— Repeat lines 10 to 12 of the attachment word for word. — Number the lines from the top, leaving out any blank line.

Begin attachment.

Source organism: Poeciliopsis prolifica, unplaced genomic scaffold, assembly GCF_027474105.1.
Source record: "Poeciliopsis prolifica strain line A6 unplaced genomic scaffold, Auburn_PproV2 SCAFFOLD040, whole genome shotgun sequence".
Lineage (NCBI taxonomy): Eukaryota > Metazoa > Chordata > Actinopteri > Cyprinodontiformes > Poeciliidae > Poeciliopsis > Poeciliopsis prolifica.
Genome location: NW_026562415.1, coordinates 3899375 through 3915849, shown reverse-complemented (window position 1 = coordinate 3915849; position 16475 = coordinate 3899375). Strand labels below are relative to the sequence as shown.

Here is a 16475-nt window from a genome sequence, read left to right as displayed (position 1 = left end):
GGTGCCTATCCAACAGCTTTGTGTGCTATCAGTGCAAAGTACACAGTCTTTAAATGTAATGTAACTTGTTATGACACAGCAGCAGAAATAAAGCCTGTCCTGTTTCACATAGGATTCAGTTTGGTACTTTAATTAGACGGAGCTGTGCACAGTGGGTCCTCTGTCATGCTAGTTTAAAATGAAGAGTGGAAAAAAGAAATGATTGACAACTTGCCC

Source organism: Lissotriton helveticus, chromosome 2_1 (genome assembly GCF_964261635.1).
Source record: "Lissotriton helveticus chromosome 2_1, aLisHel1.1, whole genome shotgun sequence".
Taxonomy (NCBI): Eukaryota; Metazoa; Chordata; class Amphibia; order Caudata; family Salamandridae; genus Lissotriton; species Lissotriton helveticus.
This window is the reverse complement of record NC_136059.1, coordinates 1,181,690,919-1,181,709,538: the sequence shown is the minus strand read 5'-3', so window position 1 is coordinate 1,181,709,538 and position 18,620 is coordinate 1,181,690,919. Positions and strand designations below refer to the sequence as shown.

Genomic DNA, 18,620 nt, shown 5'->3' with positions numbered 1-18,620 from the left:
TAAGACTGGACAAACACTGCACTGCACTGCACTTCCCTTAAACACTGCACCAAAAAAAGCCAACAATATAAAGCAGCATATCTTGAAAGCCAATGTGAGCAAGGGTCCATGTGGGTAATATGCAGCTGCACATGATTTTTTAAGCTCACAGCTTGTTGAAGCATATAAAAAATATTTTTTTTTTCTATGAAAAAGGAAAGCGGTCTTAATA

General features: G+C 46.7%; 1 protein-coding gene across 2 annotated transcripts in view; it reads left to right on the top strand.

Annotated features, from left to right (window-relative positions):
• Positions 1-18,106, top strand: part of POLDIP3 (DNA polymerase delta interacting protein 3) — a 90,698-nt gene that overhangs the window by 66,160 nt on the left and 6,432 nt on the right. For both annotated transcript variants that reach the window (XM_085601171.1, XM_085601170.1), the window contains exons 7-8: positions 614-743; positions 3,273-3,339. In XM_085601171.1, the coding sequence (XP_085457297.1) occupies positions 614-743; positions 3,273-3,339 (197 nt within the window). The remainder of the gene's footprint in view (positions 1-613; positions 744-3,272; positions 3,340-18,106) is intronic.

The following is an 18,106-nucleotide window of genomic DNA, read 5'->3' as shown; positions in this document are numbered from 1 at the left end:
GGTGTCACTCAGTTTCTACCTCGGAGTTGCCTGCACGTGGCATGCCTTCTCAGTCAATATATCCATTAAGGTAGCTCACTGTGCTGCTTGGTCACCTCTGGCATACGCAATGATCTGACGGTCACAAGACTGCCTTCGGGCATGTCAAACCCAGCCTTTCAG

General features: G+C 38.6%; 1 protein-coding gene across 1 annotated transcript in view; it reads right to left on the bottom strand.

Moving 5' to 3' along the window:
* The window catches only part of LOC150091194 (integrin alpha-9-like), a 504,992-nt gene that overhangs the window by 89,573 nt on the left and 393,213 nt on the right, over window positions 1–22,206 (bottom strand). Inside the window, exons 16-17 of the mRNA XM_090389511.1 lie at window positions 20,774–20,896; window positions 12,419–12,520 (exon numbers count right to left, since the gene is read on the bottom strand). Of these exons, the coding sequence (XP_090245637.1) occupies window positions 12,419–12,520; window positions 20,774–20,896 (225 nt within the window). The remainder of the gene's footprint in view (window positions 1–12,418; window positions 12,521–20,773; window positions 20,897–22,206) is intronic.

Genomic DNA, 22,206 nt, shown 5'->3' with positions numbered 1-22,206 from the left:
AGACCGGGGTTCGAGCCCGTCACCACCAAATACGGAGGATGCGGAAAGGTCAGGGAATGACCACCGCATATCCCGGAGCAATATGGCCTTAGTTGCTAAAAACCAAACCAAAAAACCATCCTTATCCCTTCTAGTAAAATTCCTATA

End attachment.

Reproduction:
This window is the reverse complement of record NC_136059.1, coordinates 1,181,690,919-1,181,709,538: the sequence shown is the minus strand read 5'-3', so window position 1 is coordinate 1,181,709,538 and position 18,620 is coordinate 1,181,690,919. Positions and strand designations below refer to the sequence as shown.

Genomic DNA, 18,620 nt, shown 5'->3' with positions numbered 1-18,620 from the left:
TAAGACTGGACAAACACTGCACTGCACTGCACTTCCCTTAAACACTGCACCAAAAAAAGCCAACAATATAAAGCAGCATATCTTGAAAGCCAATGTGAGCAAGGGTCCATGTGGGTAATATGCAGCTGCACATGATTTTTTAAGCTCACAGCTTGTTGAAGCATATAAAAAATATTTTTTTTTTCTATGAAAAAGGAAAGCGGTCTTAATA